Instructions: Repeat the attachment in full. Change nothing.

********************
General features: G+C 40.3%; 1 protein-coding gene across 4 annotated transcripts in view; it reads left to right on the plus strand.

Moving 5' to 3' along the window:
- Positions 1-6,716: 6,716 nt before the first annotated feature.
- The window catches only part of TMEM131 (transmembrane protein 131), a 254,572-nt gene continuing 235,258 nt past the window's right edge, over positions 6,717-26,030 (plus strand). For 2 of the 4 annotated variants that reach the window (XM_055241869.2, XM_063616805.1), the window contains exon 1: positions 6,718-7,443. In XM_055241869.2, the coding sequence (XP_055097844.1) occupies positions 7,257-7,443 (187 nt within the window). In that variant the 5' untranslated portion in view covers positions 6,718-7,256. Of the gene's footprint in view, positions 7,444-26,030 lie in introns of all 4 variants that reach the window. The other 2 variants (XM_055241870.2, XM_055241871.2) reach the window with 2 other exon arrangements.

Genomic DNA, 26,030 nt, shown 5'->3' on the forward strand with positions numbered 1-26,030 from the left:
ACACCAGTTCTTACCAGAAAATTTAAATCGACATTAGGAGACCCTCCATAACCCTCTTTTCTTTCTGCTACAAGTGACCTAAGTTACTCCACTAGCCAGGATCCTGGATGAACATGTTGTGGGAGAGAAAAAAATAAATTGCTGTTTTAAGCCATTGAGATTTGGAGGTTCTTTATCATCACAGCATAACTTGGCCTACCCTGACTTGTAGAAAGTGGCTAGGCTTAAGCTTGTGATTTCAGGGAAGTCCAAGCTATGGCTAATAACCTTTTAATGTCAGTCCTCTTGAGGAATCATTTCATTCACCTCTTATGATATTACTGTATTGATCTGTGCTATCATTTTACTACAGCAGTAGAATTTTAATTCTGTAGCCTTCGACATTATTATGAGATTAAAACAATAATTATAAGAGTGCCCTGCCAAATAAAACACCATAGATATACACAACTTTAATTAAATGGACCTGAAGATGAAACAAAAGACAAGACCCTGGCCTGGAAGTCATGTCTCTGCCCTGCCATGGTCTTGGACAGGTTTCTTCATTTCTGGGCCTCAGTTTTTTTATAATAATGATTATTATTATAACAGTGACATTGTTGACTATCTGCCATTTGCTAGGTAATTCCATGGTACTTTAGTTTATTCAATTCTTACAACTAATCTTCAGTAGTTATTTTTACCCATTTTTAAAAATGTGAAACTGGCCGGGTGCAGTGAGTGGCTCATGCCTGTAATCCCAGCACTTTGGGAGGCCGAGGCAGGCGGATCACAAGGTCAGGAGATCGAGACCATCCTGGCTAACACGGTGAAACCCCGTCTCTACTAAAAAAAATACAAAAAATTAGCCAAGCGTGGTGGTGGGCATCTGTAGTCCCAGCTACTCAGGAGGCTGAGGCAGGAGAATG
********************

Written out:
General features: G+C 40.3%; 1 protein-coding gene across 4 annotated transcripts in view; it reads left to right on the plus strand.

Moving 5' to 3' along the window:
- Positions 1-6,716: 6,716 nt before the first annotated feature.
- The window catches only part of TMEM131 (transmembrane protein 131), a 254,572-nt gene continuing 235,258 nt past the window's right edge, over positions 6,717-26,030 (plus strand). For 2 of the 4 annotated variants that reach the window (XM_055241869.2, XM_063616805.1), the window contains exon 1: positions 6,718-7,443. In XM_055241869.2, the coding sequence (XP_055097844.1) occupies positions 7,257-7,443 (187 nt within the window). In that variant the 5' untranslated portion in view covers positions 6,718-7,256. Of the gene's footprint in view, positions 7,444-26,030 lie in introns of all 4 variants that reach the window. The other 2 variants (XM_055241870.2, XM_055241871.2) reach the window with 2 other exon arrangements.

Genomic DNA, 26,030 nt, shown 5'->3' on the forward strand with positions numbered 1-26,030 from the left:
ACACCAGTTCTTACCAGAAAATTTAAATCGACATTAGGAGACCCTCCATAACCCTCTTTTCTTTCTGCTACAAGTGACCTAAGTTACTCCACTAGCCAGGATCCTGGATGAACATGTTGTGGGAGAGAAAAAAATAAATTGCTGTTTTAAGCCATTGAGATTTGGAGGTTCTTTATCATCACAGCATAACTTGGCCTACCCTGACTTGTAGAAAGTGGCTAGGCTTAAGCTTGTGATTTCAGGGAAGTCCAAGCTATGGCTAATAACCTTTTAATGTCAGTCCTCTTGAGGAATCATTTCATTCACCTCTTATGATATTACTGTATTGATCTGTGCTATCATTTTACTACAGCAGTAGAATTTTAATTCTGTAGCCTTCGACATTATTATGAGATTAAAACAATAATTATAAGAGTGCCCTGCCAAATAAAACACCATAGATATACACAACTTTAATTAAATGGACCTGAAGATGAAACAAAAGACAAGACCCTGGCCTGGAAGTCATGTCTCTGCCCTGCCATGGTCTTGGACAGGTTTCTTCATTTCTGGGCCTCAGTTTTTTTATAATAATGATTATTATTATAACAGTGACATTGTTGACTATCTGCCATTTGCTAGGTAATTCCATGGTACTTTAGTTTATTCAATTCTTACAACTAATCTTCAGTAGTTATTTTTACCCATTTTTAAAAATGTGAAACTGGCCGGGTGCAGTGAGTGGCTCATGCCTGTAATCCCAGCACTTTGGGAGGCCGAGGCAGGCGGATCACAAGGTCAGGAGATCGAGACCATCCTGGCTAACACGGTGAAACCCCGTCTCTACTAAAAAAAATACAAAAAATTAGCCAAGCGTGGTGGTGGGCATCTGTAGTCCCAGCTACTCAGGAGGCTGAGGCAGGAGAATG